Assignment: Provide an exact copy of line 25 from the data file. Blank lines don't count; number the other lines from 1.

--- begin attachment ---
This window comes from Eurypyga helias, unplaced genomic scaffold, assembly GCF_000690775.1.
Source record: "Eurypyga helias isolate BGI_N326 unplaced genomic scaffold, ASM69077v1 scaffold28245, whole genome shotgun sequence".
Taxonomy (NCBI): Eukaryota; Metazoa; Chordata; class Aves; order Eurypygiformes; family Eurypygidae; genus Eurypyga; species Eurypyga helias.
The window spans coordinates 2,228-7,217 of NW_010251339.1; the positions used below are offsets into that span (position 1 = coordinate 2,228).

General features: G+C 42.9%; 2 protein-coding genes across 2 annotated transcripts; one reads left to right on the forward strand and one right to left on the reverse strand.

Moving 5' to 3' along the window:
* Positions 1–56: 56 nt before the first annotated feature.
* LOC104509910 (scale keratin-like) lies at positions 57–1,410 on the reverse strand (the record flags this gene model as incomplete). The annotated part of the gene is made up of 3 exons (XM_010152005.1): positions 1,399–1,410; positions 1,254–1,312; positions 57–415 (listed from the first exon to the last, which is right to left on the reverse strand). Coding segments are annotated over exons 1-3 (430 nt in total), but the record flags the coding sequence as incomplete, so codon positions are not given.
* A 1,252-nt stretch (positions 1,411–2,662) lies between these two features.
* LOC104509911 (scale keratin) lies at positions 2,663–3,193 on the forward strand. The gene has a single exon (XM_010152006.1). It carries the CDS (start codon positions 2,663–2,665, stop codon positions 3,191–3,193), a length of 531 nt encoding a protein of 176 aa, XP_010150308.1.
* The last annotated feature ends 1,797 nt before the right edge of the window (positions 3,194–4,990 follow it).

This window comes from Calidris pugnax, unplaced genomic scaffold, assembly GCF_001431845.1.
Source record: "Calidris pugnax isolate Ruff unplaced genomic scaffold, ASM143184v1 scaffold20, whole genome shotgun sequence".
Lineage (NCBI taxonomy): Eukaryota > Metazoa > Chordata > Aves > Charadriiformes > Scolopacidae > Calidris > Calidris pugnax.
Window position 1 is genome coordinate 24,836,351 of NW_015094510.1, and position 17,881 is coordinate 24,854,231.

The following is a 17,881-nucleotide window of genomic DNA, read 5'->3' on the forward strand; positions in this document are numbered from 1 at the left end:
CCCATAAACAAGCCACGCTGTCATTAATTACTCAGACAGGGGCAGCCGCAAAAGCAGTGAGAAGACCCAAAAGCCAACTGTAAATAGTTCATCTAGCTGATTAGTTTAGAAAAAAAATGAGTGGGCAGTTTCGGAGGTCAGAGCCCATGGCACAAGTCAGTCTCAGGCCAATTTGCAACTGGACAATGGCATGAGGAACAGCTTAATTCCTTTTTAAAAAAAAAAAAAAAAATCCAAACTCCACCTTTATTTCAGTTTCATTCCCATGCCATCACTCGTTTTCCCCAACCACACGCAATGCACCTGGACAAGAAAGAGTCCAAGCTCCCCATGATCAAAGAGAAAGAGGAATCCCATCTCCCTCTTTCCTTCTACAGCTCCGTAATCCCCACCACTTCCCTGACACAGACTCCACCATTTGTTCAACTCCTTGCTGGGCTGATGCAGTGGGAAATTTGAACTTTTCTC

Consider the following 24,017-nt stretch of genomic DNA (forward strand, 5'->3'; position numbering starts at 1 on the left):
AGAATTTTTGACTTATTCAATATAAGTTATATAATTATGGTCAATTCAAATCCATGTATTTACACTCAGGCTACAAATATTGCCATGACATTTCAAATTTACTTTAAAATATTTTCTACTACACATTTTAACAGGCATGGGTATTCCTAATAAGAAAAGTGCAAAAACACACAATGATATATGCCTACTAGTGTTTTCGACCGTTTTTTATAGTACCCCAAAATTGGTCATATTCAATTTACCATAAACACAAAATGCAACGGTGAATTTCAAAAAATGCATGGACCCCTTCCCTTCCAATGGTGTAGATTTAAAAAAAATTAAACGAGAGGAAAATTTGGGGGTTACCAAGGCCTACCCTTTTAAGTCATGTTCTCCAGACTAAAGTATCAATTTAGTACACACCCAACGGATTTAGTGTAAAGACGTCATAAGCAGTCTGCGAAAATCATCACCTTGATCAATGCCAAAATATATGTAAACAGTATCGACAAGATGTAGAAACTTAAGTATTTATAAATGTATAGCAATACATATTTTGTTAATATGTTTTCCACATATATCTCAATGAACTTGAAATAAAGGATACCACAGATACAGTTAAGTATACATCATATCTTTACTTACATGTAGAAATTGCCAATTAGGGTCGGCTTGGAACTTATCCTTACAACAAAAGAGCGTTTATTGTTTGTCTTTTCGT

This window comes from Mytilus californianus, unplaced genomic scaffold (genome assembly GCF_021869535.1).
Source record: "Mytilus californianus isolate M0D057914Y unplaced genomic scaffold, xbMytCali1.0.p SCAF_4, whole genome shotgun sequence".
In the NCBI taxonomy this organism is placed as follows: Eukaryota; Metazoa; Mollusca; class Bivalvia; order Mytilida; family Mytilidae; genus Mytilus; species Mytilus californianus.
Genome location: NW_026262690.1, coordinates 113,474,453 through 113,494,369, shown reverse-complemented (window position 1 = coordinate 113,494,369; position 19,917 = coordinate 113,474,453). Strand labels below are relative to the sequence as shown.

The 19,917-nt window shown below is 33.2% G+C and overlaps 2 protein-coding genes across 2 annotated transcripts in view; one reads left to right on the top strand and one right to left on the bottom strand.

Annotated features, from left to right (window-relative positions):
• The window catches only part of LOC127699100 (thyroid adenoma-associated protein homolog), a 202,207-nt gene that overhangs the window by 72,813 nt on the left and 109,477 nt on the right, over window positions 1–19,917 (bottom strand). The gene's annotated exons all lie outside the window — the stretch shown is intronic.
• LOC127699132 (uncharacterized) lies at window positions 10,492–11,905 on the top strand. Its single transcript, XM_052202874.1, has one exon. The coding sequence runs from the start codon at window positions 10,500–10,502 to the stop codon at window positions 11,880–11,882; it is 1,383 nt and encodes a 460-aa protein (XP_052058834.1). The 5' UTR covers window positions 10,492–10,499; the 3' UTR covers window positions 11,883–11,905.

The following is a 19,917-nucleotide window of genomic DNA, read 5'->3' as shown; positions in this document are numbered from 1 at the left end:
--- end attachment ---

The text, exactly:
Annotated features, from left to right (window-relative positions):